Home » Poland » Witold Gombrowicz » Ferdydurke (Ferdydurke)

Witold Gombrowicz: Ferdydurke (Ferdydurke)

There is no obvious reason for the title Ferdyduke. It does not appear in the text and was not a Polish word. Gombrowicz later claimed it came from an H G Wells story (where the character is named Ferdy Duke). It was first published in Poland in 1937 to critical acclaim but then, when the war came, it disappeared. The Nazis banned it and then the Communists banned it. It was translated into Spanish and published in Buenos Areas in 1947. Finally, it was published in Poland in 1957, when the situation was more relaxed. It sold out immediately and others works of Gombrowicz were published. The Communist authorities did not like this and again it disappeared. It was picked up in France and published in a French translation in 1959 before finally being published in English in 1961. The story is narrated by Johnnie, who has just turned thirty. According to my papers and my appearance, I was grownup. But I was not mature… I did not know myself whether I was a man or an adolescent. He was just beginning to realise that this was, in fact, an ideal situation when Dr T Pimko, a distinguished Cracow philologist, appears at his door and proceeds to take him back to school (the chapter is called Abduction).

At Mr. Piorkowski’s school, he becomes, once again, a schoolboy, doing what schoolboys do, fighting, teasing, using schoolboy slang (based on Latin) as well as learning poetry and Latin verbs. Gombrowicz takes advantage of this scenario to make fun of traditional learning, such as the uselessness of learning Latin verbs and high-flown rhetoric. The boys, of course, do not take kindly to the school and Johnnie finds that it does not help him reach maturity. He then goes as a boarder to the family of the Youthfuls – mother, father and daughter, Zuta – a family intent on being modern and progressive. Of course, he falls in love with Zuta but is firmly rejected. When this family doesn’t work, he is off to his uncle and aunt, inveterate snobs but, as with the school and the Youthfuls, Johnnie does not feel himself part of this society, cannot identify with it.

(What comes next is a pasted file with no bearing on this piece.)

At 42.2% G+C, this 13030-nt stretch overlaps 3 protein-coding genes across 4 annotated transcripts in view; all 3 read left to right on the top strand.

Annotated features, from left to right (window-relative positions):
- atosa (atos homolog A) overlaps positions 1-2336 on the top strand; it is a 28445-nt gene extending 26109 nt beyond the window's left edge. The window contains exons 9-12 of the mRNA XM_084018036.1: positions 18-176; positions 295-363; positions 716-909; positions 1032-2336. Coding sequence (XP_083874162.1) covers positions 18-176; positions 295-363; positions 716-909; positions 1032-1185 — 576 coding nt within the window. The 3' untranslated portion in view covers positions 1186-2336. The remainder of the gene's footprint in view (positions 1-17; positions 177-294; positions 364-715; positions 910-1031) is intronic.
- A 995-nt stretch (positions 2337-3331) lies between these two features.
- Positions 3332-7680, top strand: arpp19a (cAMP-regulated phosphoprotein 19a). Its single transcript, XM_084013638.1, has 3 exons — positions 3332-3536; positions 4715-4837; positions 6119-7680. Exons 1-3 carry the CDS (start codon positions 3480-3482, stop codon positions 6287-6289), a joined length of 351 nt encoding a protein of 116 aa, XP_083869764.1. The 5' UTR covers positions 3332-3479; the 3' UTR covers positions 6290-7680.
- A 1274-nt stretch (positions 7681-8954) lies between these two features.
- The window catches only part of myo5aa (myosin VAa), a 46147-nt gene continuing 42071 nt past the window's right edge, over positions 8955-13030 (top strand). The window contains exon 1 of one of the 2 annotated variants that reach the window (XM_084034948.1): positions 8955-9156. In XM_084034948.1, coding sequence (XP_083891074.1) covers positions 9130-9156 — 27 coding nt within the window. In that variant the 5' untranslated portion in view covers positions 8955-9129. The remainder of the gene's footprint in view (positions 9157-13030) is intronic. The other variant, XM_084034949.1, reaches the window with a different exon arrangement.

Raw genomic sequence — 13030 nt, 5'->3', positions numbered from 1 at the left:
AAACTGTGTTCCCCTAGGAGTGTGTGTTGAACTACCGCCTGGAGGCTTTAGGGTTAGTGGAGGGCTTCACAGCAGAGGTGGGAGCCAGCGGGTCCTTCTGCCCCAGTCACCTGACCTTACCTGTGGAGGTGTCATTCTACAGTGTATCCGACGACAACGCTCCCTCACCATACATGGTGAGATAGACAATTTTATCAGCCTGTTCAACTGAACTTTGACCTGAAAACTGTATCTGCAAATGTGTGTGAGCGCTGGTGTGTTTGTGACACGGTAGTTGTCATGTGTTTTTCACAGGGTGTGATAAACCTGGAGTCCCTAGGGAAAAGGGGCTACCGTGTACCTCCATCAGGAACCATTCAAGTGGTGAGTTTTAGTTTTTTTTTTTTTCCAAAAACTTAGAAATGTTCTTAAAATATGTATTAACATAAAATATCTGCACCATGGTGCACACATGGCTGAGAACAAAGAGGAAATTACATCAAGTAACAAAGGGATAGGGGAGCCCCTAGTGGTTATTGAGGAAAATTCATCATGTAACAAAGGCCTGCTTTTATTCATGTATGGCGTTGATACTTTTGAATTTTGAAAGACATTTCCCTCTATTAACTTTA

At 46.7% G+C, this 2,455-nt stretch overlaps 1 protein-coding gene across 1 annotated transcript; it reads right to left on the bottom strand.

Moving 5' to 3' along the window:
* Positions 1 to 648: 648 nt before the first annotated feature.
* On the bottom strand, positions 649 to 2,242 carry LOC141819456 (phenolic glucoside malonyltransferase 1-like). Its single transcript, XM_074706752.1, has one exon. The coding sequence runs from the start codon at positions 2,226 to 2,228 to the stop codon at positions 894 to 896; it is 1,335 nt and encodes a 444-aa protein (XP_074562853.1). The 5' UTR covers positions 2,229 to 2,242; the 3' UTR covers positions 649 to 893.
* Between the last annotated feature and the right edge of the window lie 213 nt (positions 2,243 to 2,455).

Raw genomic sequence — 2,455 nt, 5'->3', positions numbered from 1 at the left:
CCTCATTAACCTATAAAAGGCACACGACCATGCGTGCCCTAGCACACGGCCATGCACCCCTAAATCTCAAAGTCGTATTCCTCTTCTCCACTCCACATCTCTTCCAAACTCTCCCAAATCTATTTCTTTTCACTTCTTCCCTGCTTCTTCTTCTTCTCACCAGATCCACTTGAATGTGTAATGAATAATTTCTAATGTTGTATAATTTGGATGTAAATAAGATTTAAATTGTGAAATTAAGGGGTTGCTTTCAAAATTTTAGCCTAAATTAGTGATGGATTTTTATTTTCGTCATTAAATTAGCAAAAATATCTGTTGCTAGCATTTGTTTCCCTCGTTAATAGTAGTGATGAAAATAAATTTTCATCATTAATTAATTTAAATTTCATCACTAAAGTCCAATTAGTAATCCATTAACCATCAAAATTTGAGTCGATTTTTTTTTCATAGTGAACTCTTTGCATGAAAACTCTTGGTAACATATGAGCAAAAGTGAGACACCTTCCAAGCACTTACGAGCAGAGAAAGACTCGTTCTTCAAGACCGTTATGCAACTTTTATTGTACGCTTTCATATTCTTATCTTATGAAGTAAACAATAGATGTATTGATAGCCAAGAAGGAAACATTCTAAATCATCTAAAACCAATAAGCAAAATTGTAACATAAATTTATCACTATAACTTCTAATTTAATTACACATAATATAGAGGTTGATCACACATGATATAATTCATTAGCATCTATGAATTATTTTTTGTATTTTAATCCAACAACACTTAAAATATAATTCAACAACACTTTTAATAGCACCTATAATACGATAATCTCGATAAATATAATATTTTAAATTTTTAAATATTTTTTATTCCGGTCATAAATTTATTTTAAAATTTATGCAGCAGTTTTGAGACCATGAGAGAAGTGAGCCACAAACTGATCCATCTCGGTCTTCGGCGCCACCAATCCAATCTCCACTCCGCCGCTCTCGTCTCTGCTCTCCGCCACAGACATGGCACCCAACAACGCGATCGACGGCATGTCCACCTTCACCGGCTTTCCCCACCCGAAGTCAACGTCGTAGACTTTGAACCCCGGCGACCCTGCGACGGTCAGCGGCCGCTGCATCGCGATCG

Gombrowicz is, of course, telling a story about identity and identification,. Johnnie is looking for his own identity but has to go through the conventions of the society in which he lives and have the identity they want for him thrust upon him. But this he cannot accept. That he ends up escaping from these different approaches to living is no surprise. There are two small tales about Philifor and Philimor, which confirm that Gombrowicz is concerned with convention and how it governs us. It is no surprise that this book had considerable success in Poland, when it was released in 1957 but it still has a message for us.

Publishing history

First published 1937 by Rój
First English translation 1961 by MacGibbon & Kee
Translated by Eric Mosbacher (Calder & Boyars); Danuta Borchardt (Yale University Press)